The Debate of Pre-ordering

 

When new games are announced, it isn’t uncommon for many gamers to already be thinking about  pre-ordering and the awesome perks they receive for reserving the game ahead of time.

In a previous post I mentioned that often consumers are left unsatisfied with games that they have pre-ordered because game designers wind up cutting corners to save money or promise amazing graphics that were never going to be delivered.

With E3 just a few months away, gamers will soon be drooling over new games, systems and tech. that will be announced and will be talked into making some pre-ordering decisions as well.

Ben Kuchera, a writer for Polygon, advises that you hold off on that pre-ordering because you’ll just be left with little reward.

Beta testing is often promised in exchange for a pre-order as well as other perks. Kuchera says that there is barely any upside for consumers when they pre-order, but companies are locking in your money and love it.

A prime example of a game that had too much hype and poor delivery was “No Man’s Sky”. The game was released in 2016 and failed horribly at reaching the expectations of consumers and expectations that the company had set for itself.

A review from Brendan Caldwell talks about his reaction to the game and how it ultimately let him down. He also writes about the gaming industry taking advantage of consumers by advertising game play that is never delivered.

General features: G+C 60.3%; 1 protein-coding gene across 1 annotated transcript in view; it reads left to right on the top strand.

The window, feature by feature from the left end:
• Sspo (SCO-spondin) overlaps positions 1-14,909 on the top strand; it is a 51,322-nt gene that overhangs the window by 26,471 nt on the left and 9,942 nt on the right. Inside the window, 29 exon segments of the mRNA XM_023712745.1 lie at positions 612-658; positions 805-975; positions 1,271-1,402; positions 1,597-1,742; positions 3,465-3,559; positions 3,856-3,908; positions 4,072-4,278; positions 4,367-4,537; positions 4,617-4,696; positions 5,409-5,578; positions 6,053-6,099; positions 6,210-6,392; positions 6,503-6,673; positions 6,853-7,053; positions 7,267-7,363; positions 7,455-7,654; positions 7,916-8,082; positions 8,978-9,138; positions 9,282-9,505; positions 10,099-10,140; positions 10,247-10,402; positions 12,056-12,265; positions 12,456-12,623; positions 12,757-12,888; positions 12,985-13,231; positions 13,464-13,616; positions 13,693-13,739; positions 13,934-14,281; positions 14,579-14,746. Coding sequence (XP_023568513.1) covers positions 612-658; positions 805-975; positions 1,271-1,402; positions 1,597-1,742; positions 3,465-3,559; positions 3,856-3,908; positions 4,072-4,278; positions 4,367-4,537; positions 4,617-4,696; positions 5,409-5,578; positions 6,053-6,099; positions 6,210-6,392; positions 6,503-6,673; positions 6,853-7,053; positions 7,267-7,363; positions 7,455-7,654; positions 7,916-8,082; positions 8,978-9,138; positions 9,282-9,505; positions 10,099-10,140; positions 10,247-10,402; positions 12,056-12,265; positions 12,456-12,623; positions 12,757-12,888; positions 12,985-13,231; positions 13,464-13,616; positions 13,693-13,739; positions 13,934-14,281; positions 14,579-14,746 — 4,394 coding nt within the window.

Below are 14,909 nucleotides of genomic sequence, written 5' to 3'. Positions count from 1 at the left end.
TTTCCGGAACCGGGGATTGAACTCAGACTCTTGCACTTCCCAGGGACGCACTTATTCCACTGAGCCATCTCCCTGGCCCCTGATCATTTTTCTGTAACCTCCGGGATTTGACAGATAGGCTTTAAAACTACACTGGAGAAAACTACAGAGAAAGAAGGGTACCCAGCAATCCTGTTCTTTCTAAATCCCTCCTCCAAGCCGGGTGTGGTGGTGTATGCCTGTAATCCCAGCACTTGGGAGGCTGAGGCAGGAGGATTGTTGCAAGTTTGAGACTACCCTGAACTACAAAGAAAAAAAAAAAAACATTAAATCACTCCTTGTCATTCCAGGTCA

Most gamers purchase their orders through Steam and other gaming stores, which gives them the chance to return a pre-ordered game.  Steam only allows the return of a pre-order before the release of the game. If a buyer wishes to return a game after the release, then the purchaser must have requested a return at least two weeks prior to the release date.

So some argue that pre-ordering is fine because you can get the perks such as beta testing and then return it if you don’t like it, but others disagree and say that pre-ordering is a waste of time.

The best thing you can do for yourself as a consumer, and to limit being taken advantage of, is to pre-order wisely. Make sure that you are aware of the return policy for the store that you are choosing to pre-order through.

Don’t be afraid to pre-order, just be smart about it and don’t purchase the game until after it is released if you have an suspicion about the quality of the game. The pre-order perks aren’t worth being stuck with a game that didn’t meet expectations.

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